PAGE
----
This paper is concerned with migration between Sri Lanka and Italy. Its aim is to describe and explain the socio-logics of the migrants' practices and the emotions that go along with their life trajectories. Multi-sited research in Wennapuwa (Sri Lanka) and Verona (Italy) enabled me to enter migrants' worlds and lives and to analyse the relations between subjectivity and structure and between material and symbolic dimension of social existence. Following Bourdieu's theory of practice, the analysis of these relations is the route to the understanding of people's lives. From this point of view, I analyse the migration phases of departure, permanence and return, which are contextualized in the present situation of the migration process, after more than 30 years from its inception, and according to the socio-economic positions of the migrants. Departure appears to be a risky gamble played because of the frustration of living the gap between global desires and local (im)possibilities and yet maintaining the hope for social ascent. Permanence becomes a challenge, through suffering, in a social context where foreign people are discriminated. As a consequence, migrants have to swiftly develop means of managing their new positions in society. In this situation help amongst Sri Lankans is necessary but problematic and relations amongst them become ambivalent. Return is a steady though but also a difficult target. High expectations of migration beat against high difficulties related to the achievement of success. So, migrants have to experience the anxiety of an uncertain future, a future divided between two worlds.
Migrants, displacement and life histories: a case study
Romanian migration to Spain and Italy is, especially after 2007, a very debated topic, present, (due to its cultural, social relevance and challenge) on many agendas, being approached in various ways.
My presentation is actually the result of an intensive fieldwork carried out in two villages, Nimaiesti and Fizis, placed in the western part of Transylvania, in Beius ethnographic region.
Romanian migration to Spain and Italy is, especially after 2007, a very debated topic, present, (due to its cultural, social relevance and challenge) on many agendas, being approached in various ways.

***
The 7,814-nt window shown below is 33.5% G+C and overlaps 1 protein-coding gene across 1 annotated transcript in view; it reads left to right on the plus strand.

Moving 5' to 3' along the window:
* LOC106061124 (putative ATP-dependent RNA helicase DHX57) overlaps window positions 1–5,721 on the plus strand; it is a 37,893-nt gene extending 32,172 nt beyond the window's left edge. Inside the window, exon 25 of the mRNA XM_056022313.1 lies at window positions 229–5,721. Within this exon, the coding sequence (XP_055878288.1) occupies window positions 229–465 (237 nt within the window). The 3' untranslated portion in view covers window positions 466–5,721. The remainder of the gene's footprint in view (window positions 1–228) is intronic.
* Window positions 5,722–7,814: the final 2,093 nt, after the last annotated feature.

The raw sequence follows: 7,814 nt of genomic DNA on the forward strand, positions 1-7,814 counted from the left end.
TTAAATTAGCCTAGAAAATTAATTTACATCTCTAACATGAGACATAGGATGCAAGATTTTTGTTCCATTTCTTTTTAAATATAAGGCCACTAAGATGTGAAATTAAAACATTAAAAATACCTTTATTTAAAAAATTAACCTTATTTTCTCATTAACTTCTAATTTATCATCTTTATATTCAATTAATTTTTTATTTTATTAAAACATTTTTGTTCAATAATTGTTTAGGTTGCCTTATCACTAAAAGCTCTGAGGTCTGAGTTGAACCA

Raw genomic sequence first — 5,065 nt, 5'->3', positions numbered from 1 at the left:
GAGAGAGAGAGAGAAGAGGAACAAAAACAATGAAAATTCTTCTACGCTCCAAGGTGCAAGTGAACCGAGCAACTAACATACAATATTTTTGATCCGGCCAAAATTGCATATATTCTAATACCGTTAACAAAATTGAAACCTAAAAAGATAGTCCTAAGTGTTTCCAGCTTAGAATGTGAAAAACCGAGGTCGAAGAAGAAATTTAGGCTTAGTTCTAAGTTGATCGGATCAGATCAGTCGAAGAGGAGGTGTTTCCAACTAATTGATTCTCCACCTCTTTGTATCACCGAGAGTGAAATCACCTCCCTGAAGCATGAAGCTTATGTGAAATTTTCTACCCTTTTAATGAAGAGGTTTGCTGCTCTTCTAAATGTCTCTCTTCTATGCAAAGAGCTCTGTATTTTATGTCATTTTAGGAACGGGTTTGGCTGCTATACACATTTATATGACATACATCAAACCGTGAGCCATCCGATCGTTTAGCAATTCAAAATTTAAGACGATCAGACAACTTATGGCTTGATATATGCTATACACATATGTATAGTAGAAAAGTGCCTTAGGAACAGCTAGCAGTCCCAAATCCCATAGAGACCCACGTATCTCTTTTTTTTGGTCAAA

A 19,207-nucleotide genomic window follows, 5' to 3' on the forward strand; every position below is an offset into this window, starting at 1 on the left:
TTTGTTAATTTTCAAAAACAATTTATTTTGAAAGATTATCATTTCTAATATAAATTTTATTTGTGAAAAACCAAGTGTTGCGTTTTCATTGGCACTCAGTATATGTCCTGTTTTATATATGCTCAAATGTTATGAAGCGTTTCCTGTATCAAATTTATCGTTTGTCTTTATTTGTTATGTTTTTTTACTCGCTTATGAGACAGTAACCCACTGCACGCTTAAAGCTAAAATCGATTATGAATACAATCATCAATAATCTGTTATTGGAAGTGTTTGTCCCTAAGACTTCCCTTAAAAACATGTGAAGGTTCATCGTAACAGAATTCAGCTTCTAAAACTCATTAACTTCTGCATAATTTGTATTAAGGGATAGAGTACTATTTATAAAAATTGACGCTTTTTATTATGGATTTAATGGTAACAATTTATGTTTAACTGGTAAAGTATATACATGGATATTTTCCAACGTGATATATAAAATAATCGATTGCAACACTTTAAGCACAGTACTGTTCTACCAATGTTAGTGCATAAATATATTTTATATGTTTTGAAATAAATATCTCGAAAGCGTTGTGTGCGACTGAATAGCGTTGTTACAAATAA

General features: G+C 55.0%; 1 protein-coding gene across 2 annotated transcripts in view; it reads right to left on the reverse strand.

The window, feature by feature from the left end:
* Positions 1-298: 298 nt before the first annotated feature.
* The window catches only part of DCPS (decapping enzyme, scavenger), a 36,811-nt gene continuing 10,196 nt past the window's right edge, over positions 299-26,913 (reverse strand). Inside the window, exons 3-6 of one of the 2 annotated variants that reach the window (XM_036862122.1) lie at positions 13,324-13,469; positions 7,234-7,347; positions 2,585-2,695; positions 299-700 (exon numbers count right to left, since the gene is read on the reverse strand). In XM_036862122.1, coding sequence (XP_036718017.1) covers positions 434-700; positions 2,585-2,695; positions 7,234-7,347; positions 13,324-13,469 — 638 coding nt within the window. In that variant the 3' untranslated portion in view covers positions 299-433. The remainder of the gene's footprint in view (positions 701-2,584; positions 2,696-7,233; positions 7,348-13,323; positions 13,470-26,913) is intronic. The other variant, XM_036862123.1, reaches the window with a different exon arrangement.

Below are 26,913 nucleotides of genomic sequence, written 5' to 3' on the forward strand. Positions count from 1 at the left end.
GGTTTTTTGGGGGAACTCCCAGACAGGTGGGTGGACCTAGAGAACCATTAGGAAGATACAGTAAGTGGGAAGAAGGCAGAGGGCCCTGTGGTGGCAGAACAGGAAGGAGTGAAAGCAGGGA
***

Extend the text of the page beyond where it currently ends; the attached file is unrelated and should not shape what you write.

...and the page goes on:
My presentation is actually the result of an intensive fieldwork carried out in two villages, Nimaiesti and Fizis, placed in the western part of Transylvania, in Beius ethnographic region. It is well known the fact that a big part of these communities is in a process of circular migration to Spain.
I am going to analyze the group of temporary migrants from these two places (at least once a year they come back home) and the impact of the phenomenon of migration for the part of the community left home: I focus on the most important reasons considered in the decision to migrate, kinship (in some cases, kinship is an important issue in this whole process), the feelings and thoughts the community of migrants has regarding the inclusion/exclusion in the host country etc.
Having previous fieldwork experiences in both these communities, I have also tried to integrate the current research topic into a larger one, that one of the forms of identity construction, the main investigation question being: Is circular migration of a big part of the village population a coagulation factor for these communities or not, is it an issue that has a certain role in the process of identity construction? Methodologically, I'll use mainly participant observation, life histories, in depth interviews for my research.
"I work with my body": Nigerian women in Morocco and Spain
The migration of Nigerian women overland to Europe is characterized by a constant shifting between subjectivity and structure. The tension between oppression and agency is reflected in the migrants' bodies that often remain their ultimate resource and capital.
The migration of Nigerian women overland to Europe is characterized by a constant shifting between subjectivity and structure. Due to the extreme circumstances of their journey and, sometimes, also of their lives in Europe, they reach their personal and even existential limits.